There are a number of big wheel companies doing their own carbon road rim designs and even more small shops building up wheels from essentially open mold carbon rims. But there are few smaller companies that devote the resources and expertise to develop wheels on their own. Scope, based in The Netherlands, is one such company, designing their own rims and hubs from the ground-up for a high performing solution. They are sticking to a small range to keep it simple, but with rim and disc brake options and in several depths they look to be ticking all the right boxes…
Set up four years ago and now in production for more than a year and a half, Scope specializes in the design & development of their own high-end road wheels. They have essentially just three offerings – road wheels in three different rim profiles, all of which are full carbon clinchers and tubeless ready. Then each of the R3, R4 & R5 wheels come in either rim or disc brake variants to suit a broad range of road use.
Both their rims and hubs have been developed in-house by their design engineers, together with specialists at the national Technical Universities of The Netherlands, and tested in-house against major competitors. The result of those partnerships is that their R&D team have developed some good tech and wheels that deliver top-level aerodynamics, braking performance & stiffness, all at a competitively low weight.
Just in their second product year, they have already improved on their carry-over rim brake wheels, with a substantial update to braking performance thanks to a new reinforced braking track where special additives are used to make the surface ‘rougher’ for more linear and powerful braking. The 18/21-spoked rim brake version also uses a resin that lets them handle a constant 260°C/500°F heat build-up, making them suitable for proper mountain descending as well. Aerodynamics, stiffness, and weight have gotten some small upgrades as well as the profile and layups were optimized together with the disc wheel development.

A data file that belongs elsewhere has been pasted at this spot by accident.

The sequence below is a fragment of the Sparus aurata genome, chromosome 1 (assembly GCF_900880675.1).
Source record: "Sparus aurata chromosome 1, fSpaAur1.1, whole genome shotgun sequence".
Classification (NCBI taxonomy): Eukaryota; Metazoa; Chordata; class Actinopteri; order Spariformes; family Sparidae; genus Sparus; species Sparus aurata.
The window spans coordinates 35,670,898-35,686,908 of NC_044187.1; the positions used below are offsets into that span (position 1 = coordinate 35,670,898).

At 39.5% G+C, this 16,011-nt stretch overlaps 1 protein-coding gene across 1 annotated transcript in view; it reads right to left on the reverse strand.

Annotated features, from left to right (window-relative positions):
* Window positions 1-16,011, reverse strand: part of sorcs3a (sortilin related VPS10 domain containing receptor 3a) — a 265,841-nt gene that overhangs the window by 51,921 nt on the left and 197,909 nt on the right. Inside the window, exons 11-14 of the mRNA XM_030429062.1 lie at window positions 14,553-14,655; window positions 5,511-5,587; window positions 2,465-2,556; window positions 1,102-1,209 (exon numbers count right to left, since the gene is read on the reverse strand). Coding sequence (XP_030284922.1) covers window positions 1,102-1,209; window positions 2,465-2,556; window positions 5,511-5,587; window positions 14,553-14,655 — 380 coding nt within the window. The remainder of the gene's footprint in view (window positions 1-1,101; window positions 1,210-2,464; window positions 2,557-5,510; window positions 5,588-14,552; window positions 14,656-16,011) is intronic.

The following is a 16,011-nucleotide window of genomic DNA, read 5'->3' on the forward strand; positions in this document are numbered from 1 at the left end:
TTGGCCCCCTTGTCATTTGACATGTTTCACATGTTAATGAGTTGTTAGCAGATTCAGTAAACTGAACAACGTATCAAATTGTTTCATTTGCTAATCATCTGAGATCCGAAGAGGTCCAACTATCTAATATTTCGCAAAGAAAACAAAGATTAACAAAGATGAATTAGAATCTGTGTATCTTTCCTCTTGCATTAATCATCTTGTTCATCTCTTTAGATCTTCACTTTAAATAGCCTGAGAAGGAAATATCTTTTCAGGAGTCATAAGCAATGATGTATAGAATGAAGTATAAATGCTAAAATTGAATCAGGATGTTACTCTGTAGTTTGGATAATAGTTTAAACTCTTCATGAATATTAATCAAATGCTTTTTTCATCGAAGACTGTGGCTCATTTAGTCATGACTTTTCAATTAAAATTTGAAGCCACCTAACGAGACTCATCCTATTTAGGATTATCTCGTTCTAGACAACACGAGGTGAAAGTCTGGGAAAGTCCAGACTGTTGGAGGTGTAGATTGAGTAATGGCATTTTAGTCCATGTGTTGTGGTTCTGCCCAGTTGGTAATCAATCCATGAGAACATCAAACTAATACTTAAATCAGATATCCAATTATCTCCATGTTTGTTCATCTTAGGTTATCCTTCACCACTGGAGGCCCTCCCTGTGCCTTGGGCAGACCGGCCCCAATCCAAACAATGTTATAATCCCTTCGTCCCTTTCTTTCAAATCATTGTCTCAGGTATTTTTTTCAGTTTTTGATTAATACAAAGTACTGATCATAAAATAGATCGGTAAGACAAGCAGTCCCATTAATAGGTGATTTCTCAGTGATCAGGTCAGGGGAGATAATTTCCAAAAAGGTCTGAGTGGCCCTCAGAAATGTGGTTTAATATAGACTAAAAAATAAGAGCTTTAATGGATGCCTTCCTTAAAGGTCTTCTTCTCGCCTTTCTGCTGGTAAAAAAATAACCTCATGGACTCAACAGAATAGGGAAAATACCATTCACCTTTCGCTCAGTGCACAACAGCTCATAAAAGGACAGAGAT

The disc brake wheel does share the same rim profile with the rim brake version, but the carbon lay up is completely unique due to the different structural needs in the two rims. Without the brake track and temperature issues, the disc rims end up a small bit lighter. Overall the disc wheels do add some weight back (<40g) with a few more spokes at 24/24 lacing, and the slightly more bulky centerlock hubs.
The full carbon rim brake tubeless clinchers and full carbon disc brake tubeless clinchers get simply broken down by rim height: R3 at 30mm in depth, R4 at 45mm, and R5 at 55mm, then they add either an C or D for classic rim or disc brake designation.
While durability or performance weren’t ever sacrificed in the fight to slim down, claimed weights are still reasonably low, especially for the disc brake wheels. The climbing R3c claims 1440g, and the R3d just 1477g. The all-rounder R4c wheelset will come in at 1520g or 1557g for the R4d.
Lastly the aero R5c will weigh just 1595g or 1632g as the disc brake R5d version. Anyway you look at it they all sell for the same 1400€ price, no matter which options you select. They all come in three graphics options: white, gray, or gloss black.
Both brake styles share the same 26mm external, 19mm internal rim profile, with a wide blunt-nosed shape. The tubeless performance of the hook bead rim, and its bead shoulders and deep internal well were developed together in close cooperation with Schwalbe. Hubs use a 6-pawl design with 36-tooth engagement and SKF bearings (or a 500€ CeramincSpeed upgrade), and are available for Shimano or Campagnolo cassettes. Disc versions get tool-free interchangeable end caps for compatibility with all current QR and thru-axles standards.
The new wheels will be in stock and can be purchased direct from Scope or through their distributors in about 20 countries in Europe and Asia from the start of January 2017. Current 2015/2016 rim brake models are available in their online shop now.